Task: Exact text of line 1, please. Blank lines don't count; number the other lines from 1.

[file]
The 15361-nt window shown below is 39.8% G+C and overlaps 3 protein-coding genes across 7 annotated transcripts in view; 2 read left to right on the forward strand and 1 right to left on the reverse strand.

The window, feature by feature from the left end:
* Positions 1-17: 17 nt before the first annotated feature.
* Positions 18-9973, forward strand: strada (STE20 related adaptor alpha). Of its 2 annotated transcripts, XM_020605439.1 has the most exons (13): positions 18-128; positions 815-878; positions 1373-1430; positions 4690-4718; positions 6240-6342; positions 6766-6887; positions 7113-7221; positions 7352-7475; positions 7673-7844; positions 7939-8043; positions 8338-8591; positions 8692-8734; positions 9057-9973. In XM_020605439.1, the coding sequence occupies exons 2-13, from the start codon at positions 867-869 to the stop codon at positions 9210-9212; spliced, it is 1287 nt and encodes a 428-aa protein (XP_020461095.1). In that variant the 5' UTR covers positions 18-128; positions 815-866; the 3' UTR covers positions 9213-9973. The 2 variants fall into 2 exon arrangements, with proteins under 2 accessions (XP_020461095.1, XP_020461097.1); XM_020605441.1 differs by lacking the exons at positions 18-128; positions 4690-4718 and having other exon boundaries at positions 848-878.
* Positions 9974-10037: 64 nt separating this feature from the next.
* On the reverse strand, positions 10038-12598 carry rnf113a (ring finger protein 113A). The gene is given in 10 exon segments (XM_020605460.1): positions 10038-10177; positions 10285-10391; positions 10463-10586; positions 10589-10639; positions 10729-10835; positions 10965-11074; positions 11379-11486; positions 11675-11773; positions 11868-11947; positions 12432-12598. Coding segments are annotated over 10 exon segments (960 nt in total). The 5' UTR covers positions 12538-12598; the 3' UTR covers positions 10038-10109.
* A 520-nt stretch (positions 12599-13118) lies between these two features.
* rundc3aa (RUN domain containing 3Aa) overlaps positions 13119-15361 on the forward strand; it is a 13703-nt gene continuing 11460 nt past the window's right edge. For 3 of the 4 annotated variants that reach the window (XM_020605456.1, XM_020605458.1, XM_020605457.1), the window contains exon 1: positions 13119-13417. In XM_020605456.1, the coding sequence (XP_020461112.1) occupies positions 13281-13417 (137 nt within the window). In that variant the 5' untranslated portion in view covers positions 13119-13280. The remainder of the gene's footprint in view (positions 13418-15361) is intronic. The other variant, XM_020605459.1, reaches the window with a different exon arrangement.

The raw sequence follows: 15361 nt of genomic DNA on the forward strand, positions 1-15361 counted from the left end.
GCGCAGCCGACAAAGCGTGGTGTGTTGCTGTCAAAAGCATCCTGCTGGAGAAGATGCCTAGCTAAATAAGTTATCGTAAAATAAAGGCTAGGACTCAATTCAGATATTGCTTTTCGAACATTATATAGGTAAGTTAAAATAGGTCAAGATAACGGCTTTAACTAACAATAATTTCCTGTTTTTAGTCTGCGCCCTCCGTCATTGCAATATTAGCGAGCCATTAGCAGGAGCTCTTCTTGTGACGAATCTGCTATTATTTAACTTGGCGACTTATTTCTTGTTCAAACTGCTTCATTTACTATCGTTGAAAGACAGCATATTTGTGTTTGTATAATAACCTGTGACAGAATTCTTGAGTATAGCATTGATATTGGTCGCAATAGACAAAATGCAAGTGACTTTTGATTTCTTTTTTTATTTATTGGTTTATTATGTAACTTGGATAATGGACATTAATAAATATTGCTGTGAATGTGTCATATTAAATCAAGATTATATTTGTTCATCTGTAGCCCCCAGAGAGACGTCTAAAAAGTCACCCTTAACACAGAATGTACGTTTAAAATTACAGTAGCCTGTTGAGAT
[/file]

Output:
The 15361-nt window shown below is 39.8% G+C and overlaps 3 protein-coding genes across 7 annotated transcripts in view; 2 read left to right on the forward strand and 1 right to left on the reverse strand.